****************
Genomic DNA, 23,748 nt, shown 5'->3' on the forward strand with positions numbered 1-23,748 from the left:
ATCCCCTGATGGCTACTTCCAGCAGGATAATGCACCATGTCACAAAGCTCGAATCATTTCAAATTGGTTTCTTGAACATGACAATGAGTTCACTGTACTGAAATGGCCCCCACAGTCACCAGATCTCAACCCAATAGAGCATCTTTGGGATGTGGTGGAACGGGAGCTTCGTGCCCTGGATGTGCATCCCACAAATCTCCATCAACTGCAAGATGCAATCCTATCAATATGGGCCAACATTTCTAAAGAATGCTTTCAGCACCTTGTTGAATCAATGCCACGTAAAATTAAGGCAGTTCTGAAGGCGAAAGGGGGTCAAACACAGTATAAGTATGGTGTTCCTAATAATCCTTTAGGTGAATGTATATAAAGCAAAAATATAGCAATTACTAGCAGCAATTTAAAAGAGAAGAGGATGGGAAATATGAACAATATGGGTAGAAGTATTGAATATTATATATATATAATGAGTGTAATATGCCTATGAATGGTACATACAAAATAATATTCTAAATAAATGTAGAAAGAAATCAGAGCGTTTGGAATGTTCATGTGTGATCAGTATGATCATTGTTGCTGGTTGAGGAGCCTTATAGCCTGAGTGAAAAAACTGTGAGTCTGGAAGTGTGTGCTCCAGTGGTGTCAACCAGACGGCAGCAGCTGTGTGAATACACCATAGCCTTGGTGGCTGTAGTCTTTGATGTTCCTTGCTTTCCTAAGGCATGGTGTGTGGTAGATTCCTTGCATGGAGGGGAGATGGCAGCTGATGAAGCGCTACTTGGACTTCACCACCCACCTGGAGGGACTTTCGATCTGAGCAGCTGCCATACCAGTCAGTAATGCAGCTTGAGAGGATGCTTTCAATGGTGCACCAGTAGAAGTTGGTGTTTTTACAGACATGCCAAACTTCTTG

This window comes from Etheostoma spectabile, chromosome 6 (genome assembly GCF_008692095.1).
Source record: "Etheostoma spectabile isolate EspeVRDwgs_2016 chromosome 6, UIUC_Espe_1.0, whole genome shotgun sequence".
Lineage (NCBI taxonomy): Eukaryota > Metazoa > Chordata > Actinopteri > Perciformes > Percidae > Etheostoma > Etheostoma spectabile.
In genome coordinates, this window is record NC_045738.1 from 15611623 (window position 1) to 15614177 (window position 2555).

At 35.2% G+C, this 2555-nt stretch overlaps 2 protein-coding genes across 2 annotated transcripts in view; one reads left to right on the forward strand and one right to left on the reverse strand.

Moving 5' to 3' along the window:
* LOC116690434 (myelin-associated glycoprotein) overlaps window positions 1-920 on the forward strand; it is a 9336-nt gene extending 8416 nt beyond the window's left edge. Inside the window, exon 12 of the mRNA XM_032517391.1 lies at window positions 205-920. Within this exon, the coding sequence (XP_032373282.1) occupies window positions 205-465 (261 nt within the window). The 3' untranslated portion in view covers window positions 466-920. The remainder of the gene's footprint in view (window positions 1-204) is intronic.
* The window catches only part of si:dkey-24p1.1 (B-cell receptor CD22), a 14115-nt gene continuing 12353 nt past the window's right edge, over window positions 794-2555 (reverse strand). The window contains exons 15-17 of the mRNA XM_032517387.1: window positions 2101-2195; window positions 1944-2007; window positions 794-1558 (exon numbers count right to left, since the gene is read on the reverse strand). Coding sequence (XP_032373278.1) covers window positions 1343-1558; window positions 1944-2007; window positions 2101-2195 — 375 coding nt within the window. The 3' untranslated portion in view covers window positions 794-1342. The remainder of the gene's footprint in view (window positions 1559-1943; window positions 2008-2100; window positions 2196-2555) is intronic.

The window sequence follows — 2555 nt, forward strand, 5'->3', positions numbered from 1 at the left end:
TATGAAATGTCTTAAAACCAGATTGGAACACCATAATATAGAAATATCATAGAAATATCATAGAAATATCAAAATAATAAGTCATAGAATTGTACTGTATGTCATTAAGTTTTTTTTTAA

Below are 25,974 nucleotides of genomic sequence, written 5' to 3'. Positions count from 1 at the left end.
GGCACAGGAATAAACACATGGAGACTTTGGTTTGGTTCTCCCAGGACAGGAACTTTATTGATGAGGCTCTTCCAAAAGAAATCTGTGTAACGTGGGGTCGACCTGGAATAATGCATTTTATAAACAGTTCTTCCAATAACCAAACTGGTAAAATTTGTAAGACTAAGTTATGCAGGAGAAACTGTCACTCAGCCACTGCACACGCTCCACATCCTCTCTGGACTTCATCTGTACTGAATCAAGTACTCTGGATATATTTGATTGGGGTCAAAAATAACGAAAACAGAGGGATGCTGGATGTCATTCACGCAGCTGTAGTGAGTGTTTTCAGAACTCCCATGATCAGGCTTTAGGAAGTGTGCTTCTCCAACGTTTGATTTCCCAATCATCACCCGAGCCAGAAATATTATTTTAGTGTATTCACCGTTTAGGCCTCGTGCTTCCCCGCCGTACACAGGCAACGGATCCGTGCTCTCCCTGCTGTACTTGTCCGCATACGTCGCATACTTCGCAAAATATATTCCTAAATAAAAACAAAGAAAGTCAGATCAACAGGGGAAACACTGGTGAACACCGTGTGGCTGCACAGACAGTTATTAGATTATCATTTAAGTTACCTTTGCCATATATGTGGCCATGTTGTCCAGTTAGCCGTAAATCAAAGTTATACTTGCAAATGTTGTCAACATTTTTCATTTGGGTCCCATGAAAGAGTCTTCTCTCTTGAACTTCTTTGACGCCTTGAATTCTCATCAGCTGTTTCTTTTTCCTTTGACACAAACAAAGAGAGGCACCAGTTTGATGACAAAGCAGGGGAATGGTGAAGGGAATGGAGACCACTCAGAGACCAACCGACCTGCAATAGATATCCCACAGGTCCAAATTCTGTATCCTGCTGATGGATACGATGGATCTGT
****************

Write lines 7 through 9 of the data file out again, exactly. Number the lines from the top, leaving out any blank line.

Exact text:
At 35.2% G+C, this 2555-nt stretch overlaps 2 protein-coding genes across 2 annotated transcripts in view; one reads left to right on the forward strand and one right to left on the reverse strand.

Moving 5' to 3' along the window:
* LOC116690434 (myelin-associated glycoprotein) overlaps window positions 1-920 on the forward strand; it is a 9336-nt gene extending 8416 nt beyond the window's left edge. Inside the window, exon 12 of the mRNA XM_032517391.1 lies at window positions 205-920. Within this exon, the coding sequence (XP_032373282.1) occupies window positions 205-465 (261 nt within the window). The 3' untranslated portion in view covers window positions 466-920. The remainder of the gene's footprint in view (window positions 1-204) is intronic.